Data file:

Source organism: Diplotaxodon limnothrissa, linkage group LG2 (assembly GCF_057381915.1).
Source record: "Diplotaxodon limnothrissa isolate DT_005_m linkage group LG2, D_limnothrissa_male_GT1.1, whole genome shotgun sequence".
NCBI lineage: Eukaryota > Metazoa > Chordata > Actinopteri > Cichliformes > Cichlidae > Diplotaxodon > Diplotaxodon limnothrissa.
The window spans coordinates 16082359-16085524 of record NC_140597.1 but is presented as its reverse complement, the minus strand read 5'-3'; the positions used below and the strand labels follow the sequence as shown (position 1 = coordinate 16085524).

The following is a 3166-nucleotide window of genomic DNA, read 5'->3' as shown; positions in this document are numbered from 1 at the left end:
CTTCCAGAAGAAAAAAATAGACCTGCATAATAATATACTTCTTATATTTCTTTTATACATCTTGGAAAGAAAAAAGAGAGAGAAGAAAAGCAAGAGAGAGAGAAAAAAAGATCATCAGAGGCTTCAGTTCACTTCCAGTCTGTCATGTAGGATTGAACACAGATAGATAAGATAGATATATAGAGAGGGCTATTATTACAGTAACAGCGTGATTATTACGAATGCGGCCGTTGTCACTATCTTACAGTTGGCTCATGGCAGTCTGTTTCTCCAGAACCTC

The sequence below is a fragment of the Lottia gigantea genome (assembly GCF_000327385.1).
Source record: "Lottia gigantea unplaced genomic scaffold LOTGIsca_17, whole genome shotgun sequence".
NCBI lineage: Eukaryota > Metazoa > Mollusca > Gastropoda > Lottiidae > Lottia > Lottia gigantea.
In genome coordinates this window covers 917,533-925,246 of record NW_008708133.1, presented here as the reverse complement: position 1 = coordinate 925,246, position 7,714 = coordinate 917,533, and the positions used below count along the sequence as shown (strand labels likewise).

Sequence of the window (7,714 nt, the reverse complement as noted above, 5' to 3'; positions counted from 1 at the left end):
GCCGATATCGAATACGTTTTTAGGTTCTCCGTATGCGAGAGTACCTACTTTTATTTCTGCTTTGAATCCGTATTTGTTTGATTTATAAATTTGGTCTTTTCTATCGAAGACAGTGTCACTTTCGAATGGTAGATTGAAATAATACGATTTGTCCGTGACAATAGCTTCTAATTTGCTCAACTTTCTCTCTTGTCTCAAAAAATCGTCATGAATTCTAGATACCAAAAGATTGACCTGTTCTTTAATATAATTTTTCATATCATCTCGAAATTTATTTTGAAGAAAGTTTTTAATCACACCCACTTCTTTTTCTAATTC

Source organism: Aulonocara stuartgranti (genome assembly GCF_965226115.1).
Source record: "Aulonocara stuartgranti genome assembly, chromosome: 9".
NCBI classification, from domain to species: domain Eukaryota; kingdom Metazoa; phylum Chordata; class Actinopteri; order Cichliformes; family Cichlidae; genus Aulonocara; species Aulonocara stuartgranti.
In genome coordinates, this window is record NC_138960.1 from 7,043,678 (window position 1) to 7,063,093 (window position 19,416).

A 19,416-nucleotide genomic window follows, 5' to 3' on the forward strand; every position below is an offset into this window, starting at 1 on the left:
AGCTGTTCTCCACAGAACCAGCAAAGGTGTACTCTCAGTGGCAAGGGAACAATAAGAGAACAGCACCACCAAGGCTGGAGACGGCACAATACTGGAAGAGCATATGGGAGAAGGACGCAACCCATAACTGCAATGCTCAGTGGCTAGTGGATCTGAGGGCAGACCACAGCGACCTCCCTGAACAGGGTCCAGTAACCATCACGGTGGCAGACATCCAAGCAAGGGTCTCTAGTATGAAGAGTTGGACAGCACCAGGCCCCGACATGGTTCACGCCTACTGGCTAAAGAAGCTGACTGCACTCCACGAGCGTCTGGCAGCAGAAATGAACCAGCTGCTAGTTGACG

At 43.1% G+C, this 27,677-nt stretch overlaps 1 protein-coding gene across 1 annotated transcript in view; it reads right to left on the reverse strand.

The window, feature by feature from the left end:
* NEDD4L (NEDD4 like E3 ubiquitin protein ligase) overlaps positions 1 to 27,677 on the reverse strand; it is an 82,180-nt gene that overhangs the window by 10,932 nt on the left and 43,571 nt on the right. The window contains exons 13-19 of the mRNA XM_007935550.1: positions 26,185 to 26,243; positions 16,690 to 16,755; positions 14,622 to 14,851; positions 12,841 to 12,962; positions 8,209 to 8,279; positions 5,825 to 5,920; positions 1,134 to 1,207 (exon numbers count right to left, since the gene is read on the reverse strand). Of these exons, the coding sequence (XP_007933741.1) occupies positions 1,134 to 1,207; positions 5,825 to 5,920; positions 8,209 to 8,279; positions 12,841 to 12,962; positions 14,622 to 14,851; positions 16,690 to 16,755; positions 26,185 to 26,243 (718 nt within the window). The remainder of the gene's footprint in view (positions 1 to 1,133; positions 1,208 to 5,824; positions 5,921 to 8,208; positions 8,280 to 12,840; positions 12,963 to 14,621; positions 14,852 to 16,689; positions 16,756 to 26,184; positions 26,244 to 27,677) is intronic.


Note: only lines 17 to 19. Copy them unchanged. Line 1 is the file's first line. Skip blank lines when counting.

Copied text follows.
A 19,416-nucleotide genomic window follows, 5' to 3' on the forward strand; every position below is an offset into this window, starting at 1 on the left:
AGCTGTTCTCCACAGAACCAGCAAAGGTGTACTCTCAGTGGCAAGGGAACAATAAGAGAACAGCACCACCAAGGCTGGAGACGGCACAATACTGGAAGAGCATATGGGAGAAGGACGCAACCCATAACTGCAATGCTCAGTGGCTAGTGGATCTGAGGGCAGACCACAGCGACCTCCCTGAACAGGGTCCAGTAACCATCACGGTGGCAGACATCCAAGCAAGGGTCTCTAGTATGAAGAGTTGGACAGCACCAGGCCCCGACATGGTTCACGCCTACTGGCTAAAGAAGCTGACTGCACTCCACGAGCGTCTGGCAGCAGAAATGAACCAGCTGCTAGTTGACG

At 43.1% G+C, this 27,677-nt stretch overlaps 1 protein-coding gene across 1 annotated transcript in view; it reads right to left on the reverse strand.